David went up the ascent of the Mount of Olives, weeping as he went, barefoot and with his head covered. And all the people who were with him covered their heads, and they went up, weeping as they went.

While David was coming to the summit, where God was worshiped, behold, Hushai the Archite came to meet him with his coat torn and dirt on his head. David said to him, “…If you return to the city and say to Absalom, ‘I will be your servant, O king…’ then you will defeat for me the counsel of Ahithophel [Absalom's chief advisor]…  So Hushai, David’s friend, came into the city, just as Absalom was entering Jerusalem.(1 Samuel 15:30-37)

David’s city was just off to the right in the above photo. The biblical text states that David went over the mountain and down the other side to the Jordan River Valley, where he crossed the river and proceeded to set up a base at the defensible site of Mahanaim. From here, David gathered his strength and defeated Absalom’s revolt.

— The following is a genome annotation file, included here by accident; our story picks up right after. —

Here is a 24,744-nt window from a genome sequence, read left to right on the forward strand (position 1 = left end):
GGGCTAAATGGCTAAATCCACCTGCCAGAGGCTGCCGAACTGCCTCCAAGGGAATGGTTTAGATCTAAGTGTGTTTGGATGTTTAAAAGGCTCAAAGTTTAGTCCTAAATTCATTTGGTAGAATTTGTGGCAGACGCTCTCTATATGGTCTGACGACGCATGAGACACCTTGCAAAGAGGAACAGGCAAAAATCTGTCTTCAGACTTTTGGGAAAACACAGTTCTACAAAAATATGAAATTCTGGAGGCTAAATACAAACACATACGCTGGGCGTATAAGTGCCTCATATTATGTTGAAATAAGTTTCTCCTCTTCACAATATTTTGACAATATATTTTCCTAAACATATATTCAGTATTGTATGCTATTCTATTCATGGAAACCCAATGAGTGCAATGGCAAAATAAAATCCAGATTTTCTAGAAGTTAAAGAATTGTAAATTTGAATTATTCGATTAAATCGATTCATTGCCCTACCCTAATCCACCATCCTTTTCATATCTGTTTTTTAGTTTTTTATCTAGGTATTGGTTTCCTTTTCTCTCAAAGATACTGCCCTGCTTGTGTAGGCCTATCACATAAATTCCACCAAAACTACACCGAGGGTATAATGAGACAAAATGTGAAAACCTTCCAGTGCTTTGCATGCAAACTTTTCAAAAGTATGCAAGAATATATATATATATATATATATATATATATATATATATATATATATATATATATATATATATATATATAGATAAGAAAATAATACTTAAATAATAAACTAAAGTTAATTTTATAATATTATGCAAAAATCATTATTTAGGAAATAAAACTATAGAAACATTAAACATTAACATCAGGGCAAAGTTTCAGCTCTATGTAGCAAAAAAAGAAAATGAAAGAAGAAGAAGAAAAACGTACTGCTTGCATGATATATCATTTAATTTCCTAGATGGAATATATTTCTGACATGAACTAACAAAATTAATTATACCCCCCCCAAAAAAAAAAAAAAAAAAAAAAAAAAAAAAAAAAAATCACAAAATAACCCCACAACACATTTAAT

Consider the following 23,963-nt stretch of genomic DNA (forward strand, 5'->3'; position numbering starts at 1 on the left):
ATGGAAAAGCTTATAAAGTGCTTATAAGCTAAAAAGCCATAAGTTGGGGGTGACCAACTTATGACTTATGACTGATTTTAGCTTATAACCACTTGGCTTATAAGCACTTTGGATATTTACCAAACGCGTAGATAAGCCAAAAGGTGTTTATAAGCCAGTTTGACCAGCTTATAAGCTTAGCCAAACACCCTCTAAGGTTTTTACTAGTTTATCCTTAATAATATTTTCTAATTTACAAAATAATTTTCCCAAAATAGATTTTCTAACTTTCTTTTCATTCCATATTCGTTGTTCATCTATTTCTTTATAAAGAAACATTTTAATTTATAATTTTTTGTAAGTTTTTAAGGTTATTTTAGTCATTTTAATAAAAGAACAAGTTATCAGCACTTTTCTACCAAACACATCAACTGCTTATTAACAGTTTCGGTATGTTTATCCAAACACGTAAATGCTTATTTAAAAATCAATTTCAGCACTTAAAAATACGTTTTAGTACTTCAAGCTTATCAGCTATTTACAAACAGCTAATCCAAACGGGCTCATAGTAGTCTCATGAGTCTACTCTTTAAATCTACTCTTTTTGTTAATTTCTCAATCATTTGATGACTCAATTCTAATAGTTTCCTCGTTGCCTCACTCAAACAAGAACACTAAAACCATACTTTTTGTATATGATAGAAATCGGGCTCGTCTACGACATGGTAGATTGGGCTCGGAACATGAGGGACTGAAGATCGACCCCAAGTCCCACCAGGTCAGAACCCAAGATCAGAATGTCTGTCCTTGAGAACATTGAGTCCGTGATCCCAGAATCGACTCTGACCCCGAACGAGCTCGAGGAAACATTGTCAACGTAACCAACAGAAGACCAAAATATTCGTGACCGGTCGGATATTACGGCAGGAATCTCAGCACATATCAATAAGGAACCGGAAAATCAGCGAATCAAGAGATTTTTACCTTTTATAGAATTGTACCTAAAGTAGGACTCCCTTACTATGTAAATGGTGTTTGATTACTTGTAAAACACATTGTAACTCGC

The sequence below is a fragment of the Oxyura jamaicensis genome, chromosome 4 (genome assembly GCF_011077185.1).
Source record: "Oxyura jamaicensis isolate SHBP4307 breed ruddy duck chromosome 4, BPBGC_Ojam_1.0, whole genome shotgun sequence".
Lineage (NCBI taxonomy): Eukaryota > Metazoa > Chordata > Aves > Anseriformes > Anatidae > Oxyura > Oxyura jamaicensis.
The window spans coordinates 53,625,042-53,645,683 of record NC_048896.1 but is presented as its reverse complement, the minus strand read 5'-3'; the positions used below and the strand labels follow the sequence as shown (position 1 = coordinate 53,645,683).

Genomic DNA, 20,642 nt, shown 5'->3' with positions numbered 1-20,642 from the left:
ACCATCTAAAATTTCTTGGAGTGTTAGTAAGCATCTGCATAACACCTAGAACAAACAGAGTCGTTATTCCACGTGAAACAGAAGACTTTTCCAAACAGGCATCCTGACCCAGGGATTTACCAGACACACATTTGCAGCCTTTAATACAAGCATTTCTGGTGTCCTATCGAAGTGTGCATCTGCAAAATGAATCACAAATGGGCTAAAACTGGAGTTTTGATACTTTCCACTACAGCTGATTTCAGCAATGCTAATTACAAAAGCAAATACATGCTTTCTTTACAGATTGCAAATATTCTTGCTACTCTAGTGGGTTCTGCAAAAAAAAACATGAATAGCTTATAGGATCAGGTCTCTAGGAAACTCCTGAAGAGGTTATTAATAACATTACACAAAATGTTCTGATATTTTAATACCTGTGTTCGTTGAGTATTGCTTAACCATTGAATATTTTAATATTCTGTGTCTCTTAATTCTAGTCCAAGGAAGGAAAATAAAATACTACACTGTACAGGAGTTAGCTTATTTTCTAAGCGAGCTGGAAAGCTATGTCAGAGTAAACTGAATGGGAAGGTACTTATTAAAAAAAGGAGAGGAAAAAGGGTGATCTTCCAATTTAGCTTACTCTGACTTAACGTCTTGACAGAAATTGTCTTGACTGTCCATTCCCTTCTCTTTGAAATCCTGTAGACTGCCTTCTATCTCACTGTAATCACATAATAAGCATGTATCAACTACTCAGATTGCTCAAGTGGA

Jesus climbed and crossed this mountain numerous times, most notably during the week prior to his crucifixion. He taught daily on the Temple Mount (just off to the left of the above photo) and spent his last nights in the village of Bethany on the opposite slope. Jesus was eventually arrested in the garden of Gethsemane, located along the visible slope above.

More could be said about the Mount of Olives, but we are about to join the new excavation at Lachish and time is precious. Lord willing and internet connection permitting, I will post more on the experiences of our tour and excavation experience in Israel.

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Arrival in Jerusalem